INDIANAPOLIS—Michigan football coach Jim Harbaugh looked comfortable when he walked into Indianapolis Bishop Chatard’s (Indianapolis) football facility this morning wearing his usual blue sweatshirt and khaki pants.
At Michigan’s first satellite camp of the month, he strode under a “Go Blue” banner, intended for the home teams, yet perfectly appropriate to welcome the Wolverines.
Standing inside a concession stand, fans found him and he gladly obliged their requests.
One man wanted him to autograph a 20-year-old Indianapolis Colts No. 4 jersey, from Harbaugh’s playing days. A steady stream of kids — and parents — wanted photos.
This likely will be the scene for the next 30 days, as Harbaugh and his coaching staff work their nationwide satellite camp tour of at least 35 sites.
Last year’s camp tour opening at Bishop Chatard was more tense, telling the campers at the start that he and his coaches could not talk about recruiting. On Wednesday, the subject was simply avoided.
A year ago, he was cautious about taking photos with kids because of how it could be interpreted by the NCAA as singling out certain players. This year, the camp lined up every camper for a photo with Harbaugh at the start so everyone had one.
There was a massive Michigan presence with seven assistants and a number of other U-M football staffers on hand to assist.
This was Harbaugh where he wanted to be, physically diving into the drills. Throwing in the quarterback competition, showing defensive backs how to backpedal, running backs to run with force and sucked in by the big hits.
His past favorite game of the rugby-style “Peru ball” was absent as he said there were too many other drills and competitions to jam into the three-hour event.
Ever the showman, Harbaugh took off his well-worn navy sweatshirt to reveal a blue Indianapolis Colts shirt with Andrew Luck’s name and number 12 on it.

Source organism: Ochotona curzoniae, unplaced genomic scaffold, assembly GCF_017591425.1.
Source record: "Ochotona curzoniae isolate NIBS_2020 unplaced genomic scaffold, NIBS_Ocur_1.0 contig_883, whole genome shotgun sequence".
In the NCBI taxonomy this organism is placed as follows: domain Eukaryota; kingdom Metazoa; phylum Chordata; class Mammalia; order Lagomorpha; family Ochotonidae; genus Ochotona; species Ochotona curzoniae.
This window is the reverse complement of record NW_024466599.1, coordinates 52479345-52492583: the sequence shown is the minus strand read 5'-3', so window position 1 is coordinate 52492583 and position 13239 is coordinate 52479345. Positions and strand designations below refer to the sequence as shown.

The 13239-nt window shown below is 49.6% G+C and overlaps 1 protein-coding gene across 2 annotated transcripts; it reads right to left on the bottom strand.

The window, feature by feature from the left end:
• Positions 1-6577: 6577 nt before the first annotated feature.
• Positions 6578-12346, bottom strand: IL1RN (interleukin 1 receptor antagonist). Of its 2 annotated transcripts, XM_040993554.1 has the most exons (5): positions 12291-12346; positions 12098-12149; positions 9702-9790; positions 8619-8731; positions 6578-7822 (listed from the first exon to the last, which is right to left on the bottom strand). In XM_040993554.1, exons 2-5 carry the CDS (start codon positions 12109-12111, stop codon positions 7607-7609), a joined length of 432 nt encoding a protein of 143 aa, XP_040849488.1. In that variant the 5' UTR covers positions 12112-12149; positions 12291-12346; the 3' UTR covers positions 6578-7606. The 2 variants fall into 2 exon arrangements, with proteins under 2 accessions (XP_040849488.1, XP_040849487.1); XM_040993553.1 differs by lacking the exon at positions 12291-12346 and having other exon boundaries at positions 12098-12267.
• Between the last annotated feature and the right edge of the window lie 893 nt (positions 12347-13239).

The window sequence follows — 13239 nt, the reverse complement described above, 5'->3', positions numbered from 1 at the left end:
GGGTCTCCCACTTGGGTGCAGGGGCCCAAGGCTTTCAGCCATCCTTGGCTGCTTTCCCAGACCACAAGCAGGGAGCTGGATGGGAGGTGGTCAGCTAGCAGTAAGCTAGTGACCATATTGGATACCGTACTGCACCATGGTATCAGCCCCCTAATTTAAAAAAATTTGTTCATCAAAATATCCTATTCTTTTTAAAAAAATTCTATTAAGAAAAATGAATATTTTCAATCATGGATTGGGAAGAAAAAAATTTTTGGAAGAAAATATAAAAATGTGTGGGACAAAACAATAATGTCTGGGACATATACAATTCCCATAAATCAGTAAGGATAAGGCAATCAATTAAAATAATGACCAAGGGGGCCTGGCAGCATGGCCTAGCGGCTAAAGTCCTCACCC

On Wednesday, he spoke to the 220-plus campers — about 140 for football and another 80 for volleyball, lacrosse and cheerleading.
“This is your opportunity in the athletic world,” Harbaugh told them as the day began at 9 a.m., eschewing the microphone to use his “coach voice.” He implored that they “practice with an enthusiasm unknown to mankind.”
Then he ticked off his bullet points for the camp that they should “come away having learned something and be more confident about yourself” and “Meet somebody, strike up a friendship. … Make an ally.”
Proudly, he spoke about “something cool” from a day earlier. Harbaugh was packing to leave when his preschool-age son, Jack, told him he wanted to go on the trip.
“What that meant to me, I got wound up,” he said, with Jack a few feet away in an orange “Ditka” shirt for Harbaugh’s former Bears coach. “I’m never going to forget that, from now until I’m laid in the ground.”
Harbaugh’s point was that players should appreciate those around him. “Have an attitude of gratitude. Thank somebody when you leave here today.”
Harbaugh is putting twists on U-M’s three dozen camps when he can. In Indy, it was having former NFL quarterback and former Colt Matt Hasselbeck speak to the campers. Then Harbaugh gathered them to get started.
“Let’s have a winning day,” he told them. “Let’s go to bed a little sore, a little tired, knowing that we got better today.”